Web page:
Richard Martineau, a hot-line host on TVA and leading columnist for Peladeau’s Journal de Montreal and Journal de Quebec newspapers, claimed that on a trip to England this past summer he saw “more burkas than mini-skirts” in the streets of London, echoing Marois’s alarmist view of Britain.
PQ government supporters are much more comfortable with what they see across the channel in France, where there is strong support for a similar hard-line approach to compel the integration of immigrants.
In the English media, opinion runs overwhelmingly against the new charter, and there has been a seemingly endless parade of people claiming they will leave the province if the charter becomes law, echoing the exoduses that followed the first election of the Parti Quebecois in 1976, and the 1980 and 1995 sovereignty referendums.
This charter debate is giving many non-francophones painful flashbacks to those referendum traumas. Many say they will never be able to feel at home in a province where the government and the majority of their fellow citizens see them as a threat.
The PQ cited an outside legal opinion saying its proposal was constitutional, but LaPresse newspaper reported that the government’s own internal lawyers told them it was not. The government-appointed Human Rights Commission has also come out against the proposed law.
The PQ Government has a step-by-step strategy here. If the proposed new law is found to be an abrogation of the Quebec Charter of Rights, the government could simply amend that charter with a majority vote of the National Assembly. If it was found to be an abrogation of the Canadian Charter of Rights, the government could invoke the “notwithstanding clause” inserted into the 1982 Constitution to over-ride the Canadian charter.
PQstrategists dream of rekindling thesovereigntistfervour that followed the most famous use of the notwithstanding clause, when then premier RobertBourassaused it to override a 1988 Canadian Supreme Court ruling against parts of Bill 101, the Quebec language law.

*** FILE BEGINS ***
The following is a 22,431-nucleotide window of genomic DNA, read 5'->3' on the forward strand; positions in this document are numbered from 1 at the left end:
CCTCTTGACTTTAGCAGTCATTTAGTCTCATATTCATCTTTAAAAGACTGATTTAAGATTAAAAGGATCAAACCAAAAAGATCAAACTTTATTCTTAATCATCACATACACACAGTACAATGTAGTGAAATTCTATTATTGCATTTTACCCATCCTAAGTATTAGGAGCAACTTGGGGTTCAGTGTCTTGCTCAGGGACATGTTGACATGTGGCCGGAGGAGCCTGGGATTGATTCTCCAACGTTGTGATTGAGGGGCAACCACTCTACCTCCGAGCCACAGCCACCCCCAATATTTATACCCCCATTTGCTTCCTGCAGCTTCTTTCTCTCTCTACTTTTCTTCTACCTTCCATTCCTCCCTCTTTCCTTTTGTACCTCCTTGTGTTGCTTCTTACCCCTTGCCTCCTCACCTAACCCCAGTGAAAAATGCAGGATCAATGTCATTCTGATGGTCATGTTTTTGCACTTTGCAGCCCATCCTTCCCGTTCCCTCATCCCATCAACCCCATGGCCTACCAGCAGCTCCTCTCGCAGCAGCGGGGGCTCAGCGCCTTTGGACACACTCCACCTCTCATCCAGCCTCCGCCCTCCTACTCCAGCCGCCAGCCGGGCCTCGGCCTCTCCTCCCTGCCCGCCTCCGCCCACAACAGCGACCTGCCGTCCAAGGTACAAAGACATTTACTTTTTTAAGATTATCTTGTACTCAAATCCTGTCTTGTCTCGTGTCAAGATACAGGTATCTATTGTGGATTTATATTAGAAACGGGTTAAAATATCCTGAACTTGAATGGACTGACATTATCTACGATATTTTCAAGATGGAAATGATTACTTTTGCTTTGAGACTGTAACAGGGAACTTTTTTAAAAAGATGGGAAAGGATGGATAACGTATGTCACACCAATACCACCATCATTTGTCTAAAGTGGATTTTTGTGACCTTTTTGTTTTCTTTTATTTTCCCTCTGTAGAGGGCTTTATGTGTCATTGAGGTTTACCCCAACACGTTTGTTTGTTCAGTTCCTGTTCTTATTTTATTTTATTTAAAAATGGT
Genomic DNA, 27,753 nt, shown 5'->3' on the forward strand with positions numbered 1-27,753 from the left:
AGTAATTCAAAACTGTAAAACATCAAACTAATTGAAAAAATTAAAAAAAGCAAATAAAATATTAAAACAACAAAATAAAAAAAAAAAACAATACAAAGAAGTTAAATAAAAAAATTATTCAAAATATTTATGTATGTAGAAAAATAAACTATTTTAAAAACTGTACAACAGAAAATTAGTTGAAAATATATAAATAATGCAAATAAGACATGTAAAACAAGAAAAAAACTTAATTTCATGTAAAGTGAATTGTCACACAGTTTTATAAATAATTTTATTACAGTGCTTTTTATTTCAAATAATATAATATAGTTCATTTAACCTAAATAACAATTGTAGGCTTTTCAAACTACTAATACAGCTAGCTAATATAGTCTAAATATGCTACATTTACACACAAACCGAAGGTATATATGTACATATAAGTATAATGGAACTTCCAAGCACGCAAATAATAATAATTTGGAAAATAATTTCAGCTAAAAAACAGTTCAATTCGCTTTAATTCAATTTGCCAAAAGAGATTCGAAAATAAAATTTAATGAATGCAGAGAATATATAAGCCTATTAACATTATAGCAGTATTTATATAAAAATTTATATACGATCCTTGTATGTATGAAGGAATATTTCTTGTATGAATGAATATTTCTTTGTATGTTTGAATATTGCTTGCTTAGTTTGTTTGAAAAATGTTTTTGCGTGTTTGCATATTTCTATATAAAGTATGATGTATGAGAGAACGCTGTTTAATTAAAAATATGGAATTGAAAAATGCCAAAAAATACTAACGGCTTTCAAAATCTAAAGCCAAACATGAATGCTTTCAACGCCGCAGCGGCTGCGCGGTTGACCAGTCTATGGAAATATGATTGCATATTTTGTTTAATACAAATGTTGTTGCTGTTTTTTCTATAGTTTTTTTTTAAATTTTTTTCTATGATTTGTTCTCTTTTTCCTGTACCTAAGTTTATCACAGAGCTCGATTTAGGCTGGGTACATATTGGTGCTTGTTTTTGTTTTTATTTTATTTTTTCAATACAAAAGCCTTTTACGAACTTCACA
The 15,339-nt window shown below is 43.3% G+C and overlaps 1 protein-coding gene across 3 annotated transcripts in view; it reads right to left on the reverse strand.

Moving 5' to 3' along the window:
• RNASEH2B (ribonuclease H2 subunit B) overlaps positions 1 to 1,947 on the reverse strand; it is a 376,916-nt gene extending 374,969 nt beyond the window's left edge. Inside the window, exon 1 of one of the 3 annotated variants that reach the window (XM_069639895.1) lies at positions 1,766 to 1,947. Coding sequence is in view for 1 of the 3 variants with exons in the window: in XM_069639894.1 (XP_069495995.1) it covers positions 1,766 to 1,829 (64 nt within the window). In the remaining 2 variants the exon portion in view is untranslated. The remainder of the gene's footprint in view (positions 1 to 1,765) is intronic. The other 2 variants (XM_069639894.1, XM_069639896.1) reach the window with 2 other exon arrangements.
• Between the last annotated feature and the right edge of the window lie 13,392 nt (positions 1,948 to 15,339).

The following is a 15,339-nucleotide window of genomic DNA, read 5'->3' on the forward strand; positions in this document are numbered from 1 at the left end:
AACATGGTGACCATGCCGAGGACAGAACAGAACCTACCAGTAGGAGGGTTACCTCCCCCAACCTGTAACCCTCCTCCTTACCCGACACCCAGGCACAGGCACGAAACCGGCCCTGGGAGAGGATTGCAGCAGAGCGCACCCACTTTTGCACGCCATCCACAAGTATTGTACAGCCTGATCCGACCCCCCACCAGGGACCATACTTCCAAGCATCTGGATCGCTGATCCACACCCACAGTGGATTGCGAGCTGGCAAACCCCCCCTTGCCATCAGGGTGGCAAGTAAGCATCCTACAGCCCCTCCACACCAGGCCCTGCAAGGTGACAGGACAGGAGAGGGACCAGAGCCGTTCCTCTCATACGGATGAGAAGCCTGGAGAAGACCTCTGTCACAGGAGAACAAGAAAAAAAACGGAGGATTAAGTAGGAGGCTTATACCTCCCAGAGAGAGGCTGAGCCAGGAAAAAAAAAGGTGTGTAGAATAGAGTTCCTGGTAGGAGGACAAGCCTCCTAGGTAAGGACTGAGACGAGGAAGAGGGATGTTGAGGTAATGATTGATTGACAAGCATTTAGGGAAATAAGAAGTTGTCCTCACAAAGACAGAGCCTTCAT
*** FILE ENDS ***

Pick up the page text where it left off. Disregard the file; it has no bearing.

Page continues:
Pauline Marois has already said that she would be “proud” to invoke that notwithstanding clause to pave the way for her new law.
PQ strategists dream of rekindling the sovereigntist fervour that followed the most famous use of the notwithstanding clause, when then premier Robert Bourassa used it to override a 1988 Canadian Supreme Court ruling against parts of Bill 101, the Quebec language law.
That action also triggered the death of the Meech Lake Accord and a huge increase in support for Quebec sovereignty.
Former PQ premier Bernard Landry has called upon the government to soften its proposals by not applying the new law to health-care institutions, something that would allow a compromise deal along the lines proposed by the CAQ. Many PQ strategists are against that approach, however, because it would deprive them of the wedge issue they want to use against the CAQ at election time.
In early discussions about the reach of the charter, long-time PQ strategist and spin-master Jean-Francois Lisée, now the minister of international trade, said: “We are not dummies. Nobody will be at the doors of Jewish hospitals taking kippahs off of doctors’ heads. That’s not the case.”
Although there is a possible temporary exemption for medical institutions such as the Jewish General Hospital in Montreal, if this law is passed, the day Lisée described is coming. It's only a matter of when.